When Mylan announced Thursday that it will take “immediate action” to reduce out-of-pocket costs for patients that rely on the EpiPen, it was a last ditch effort to quiet the furor that has battered the company’s image and undercut its stock for the past two weeks.
On Wednesday, Democratic nominee Hillary Clinton became the latest in a chorus of lawmakers to excoriate Mylan’s “price gouging,” kicking off another selling spree on Wall Street, where Mylan’s stock has plummeted roughly 11% and the Nasdaq Biotech index saw a 3.4% decline, the worst of the summer.
“I think that we responded this morning, first and foremost, ensuring that everyone who needs an EpiPen has an EpiPen,” Mylan CEO Heather Bresch said on CNBC early Thursday. Breach, who is the daughter of the daughter of Democratic Sen. Joe Manchin of West Virginia, said that the company would expand its existing patient-assistance program, which provides discounts to those who can’t afford the out-of-pocket price of a drug.
The list price for a pack of two EpiPens, a life-saving medication and unique delivery system for people with severe allergies, now tops $600, up 500% from its $100 price tag in 2007. In the last three years, the price has more than doubled.
But even as the company scrambles to get on the right side of public opinion, advocates for more affordable drug pricing lambasted Bresch’s solution as tepid—a Band-Aid on a sucking chest wound. The company-offered coupon, which will now increase from $100 to $300, still falls short of the high annual deductibles many consumers now face on prescription drugs, especially when they need to buy children EpiPens for home, school and travel.
“Offering a meager discount only after widespread bipartisan criticism is exactly the same tactic used by drug companies across the industry to distract from their exorbitant price increases. … Nobody is buying this PR move anymore,” said Rep. Elijah Cummings, ranking member of the House Committee on Oversight and Government Reform in a statement. “Mylan should not offer after-the-fact discounts only for a select few—it should reverse its massive price increases across the board immediately.”
The problem, advocates explain, is that when Mylan expands its existing patient assistance program, it’ll help only a small number of people who can both demonstrate financial need and already pay a significant portion of their costs out-of-pocket. The move will not help the vast majority of Americans whose insurance companies pay for the majority of their drug costs. In their cases, their insurance companies will continue to pay through the nose for the drug.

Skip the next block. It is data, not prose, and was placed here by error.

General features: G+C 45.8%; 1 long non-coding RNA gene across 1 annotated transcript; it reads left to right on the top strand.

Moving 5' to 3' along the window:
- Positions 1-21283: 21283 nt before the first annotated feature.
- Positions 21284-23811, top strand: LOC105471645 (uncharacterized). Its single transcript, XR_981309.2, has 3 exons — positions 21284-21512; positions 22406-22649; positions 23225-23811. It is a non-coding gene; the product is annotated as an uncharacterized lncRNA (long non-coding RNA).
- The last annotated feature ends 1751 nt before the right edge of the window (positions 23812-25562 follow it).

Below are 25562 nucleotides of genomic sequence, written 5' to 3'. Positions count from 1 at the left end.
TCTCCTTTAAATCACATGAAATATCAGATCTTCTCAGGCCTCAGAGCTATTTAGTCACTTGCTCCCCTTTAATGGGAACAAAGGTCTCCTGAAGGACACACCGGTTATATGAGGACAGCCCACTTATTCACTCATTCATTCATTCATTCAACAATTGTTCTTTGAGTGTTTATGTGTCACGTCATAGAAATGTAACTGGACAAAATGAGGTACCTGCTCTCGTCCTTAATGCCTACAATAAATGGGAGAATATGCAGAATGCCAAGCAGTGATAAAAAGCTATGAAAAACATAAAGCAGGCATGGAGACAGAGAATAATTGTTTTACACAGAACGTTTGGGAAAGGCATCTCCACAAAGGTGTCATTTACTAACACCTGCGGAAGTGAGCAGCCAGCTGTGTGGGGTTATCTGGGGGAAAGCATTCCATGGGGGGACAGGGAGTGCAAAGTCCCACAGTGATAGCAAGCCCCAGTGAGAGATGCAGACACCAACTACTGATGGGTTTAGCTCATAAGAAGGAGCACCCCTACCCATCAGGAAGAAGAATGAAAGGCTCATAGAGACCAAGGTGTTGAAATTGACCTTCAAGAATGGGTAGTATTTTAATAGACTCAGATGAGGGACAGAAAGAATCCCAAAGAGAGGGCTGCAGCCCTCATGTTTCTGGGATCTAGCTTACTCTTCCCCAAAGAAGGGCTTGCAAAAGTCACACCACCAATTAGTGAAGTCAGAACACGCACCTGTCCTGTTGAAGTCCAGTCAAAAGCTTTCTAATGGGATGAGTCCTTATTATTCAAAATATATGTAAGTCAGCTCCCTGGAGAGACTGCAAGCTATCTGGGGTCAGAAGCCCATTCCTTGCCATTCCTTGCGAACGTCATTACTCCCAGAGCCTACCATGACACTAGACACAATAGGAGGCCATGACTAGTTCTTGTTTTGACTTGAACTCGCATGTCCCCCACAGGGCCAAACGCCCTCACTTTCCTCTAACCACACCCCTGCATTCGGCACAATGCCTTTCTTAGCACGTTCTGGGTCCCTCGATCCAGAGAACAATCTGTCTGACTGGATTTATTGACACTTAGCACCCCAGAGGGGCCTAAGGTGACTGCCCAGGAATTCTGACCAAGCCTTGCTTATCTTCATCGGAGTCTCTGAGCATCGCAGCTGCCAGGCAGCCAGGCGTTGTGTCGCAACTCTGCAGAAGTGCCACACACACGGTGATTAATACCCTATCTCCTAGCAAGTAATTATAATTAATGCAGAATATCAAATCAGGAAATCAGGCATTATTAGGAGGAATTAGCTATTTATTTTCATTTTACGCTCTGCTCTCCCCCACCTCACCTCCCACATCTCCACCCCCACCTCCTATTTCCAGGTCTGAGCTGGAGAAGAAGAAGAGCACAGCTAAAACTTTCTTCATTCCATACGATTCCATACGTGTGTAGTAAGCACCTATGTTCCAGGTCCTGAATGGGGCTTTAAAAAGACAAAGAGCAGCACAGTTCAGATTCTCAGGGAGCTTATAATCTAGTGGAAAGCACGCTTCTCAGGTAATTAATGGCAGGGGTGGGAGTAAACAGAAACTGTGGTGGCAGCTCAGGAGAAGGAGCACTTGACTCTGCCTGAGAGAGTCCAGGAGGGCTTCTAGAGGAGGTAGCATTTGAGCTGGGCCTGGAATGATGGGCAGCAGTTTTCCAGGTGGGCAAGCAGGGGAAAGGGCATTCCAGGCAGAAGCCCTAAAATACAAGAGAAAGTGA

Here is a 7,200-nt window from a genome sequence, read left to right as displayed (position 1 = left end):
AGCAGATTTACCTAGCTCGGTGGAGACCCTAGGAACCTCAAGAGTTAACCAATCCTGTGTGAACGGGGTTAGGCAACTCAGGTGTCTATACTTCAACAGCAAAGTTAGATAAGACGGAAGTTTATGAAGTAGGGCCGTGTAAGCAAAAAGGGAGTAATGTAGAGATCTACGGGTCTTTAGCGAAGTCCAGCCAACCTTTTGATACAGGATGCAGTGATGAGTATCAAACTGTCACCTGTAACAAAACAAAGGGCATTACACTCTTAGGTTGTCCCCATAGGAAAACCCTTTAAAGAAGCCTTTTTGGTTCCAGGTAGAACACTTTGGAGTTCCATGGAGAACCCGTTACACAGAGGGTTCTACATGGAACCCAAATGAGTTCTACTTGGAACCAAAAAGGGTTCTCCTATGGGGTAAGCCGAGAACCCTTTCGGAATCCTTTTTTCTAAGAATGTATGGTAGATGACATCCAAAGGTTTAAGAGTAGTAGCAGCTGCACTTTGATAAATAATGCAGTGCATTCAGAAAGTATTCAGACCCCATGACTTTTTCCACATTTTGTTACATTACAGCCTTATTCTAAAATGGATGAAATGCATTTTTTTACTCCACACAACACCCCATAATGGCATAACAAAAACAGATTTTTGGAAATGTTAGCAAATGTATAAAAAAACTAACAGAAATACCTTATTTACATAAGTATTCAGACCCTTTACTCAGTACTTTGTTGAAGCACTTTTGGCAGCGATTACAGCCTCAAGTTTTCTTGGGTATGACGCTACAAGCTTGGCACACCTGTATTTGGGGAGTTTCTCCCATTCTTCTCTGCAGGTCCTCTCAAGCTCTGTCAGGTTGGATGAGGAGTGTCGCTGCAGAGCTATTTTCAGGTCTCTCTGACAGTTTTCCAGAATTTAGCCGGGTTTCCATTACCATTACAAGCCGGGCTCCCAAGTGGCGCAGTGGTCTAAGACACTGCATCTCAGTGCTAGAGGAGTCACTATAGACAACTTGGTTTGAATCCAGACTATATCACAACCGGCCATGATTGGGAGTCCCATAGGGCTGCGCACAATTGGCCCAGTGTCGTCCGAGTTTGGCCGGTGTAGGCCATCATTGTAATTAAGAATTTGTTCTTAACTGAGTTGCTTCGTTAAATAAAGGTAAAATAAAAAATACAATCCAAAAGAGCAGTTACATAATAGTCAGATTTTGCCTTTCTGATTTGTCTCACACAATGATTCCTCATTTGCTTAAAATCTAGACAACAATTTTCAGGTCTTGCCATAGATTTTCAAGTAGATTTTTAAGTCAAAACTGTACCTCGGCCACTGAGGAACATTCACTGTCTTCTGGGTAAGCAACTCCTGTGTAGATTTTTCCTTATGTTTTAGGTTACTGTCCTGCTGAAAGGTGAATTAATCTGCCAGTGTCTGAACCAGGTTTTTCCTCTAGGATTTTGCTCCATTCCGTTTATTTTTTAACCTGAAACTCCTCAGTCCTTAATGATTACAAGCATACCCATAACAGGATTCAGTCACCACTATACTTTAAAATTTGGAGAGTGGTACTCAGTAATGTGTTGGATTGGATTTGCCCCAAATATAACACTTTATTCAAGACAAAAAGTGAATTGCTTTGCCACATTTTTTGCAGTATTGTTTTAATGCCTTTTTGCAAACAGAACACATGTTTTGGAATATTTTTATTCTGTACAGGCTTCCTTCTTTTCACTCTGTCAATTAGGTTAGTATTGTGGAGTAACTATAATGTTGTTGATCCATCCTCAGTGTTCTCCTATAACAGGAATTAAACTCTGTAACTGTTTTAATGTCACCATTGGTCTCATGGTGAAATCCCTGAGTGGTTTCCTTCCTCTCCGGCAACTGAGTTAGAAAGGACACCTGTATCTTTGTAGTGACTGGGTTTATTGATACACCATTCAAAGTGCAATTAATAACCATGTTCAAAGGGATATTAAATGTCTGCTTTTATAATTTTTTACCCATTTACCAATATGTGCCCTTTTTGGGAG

And while that might sounds good at first blush—why not make those hated big insurers earn their keep?—it’s worth remembering that insurance companies eventually pass on those higher costs to employers and customers in the form of increased premiums, deductibles, co-pays and co-insurance.
In other words, even if you were not immediately effected by Mylan’s decision to rapidly increase the cost of EpiPens, you’ll end up experiencing the price hike more diffusely—through the rising cost of insurance, or when your employer, burdened by skyrocketing health care costs, can no longer afford to give you a raise.
Mylan’s decision to discount the drug to a small segment of the neediest patients, while perhaps commendable in the short term, doesn’t even begin to address the bigger, endemic problem in the pharmaceutical industry. Namely, that existing patent laws hand drug companies monopoly control over life-saving products—with no checks or balances built in.
Mylan, for example, which owns exclusive patents to the EpiPen Auto-Injector, enjoys de facto monopoly control over a drug that millions of Americans need to survive in cases of extreme allergic reaction. In free market terms, that means that Mylan can charge as much as it wants for its product—and it has a captive consumer base with no other choice but to pay up or take a mortal risk.
Like nearly every other major drug company in a similar situation, Mylan has taken advantage of this market dynamic. After acquiring exclusive rights to the EpiPen from another pharmaceutical company in 2007, Mylan quietly has raised the price of the drug every six months. Between 2010 and 2013, the company quietly increased the price of the drug by about 10% twice a year, and by 2014, it was sneaking in 15% increases. Thanks to the magic of compounding interest, those relatively incremental price increases quietly shepherded in significant increases over time. The price of a two-pack of the injectors leapt from about $100 in 2007 to $609 in 2015.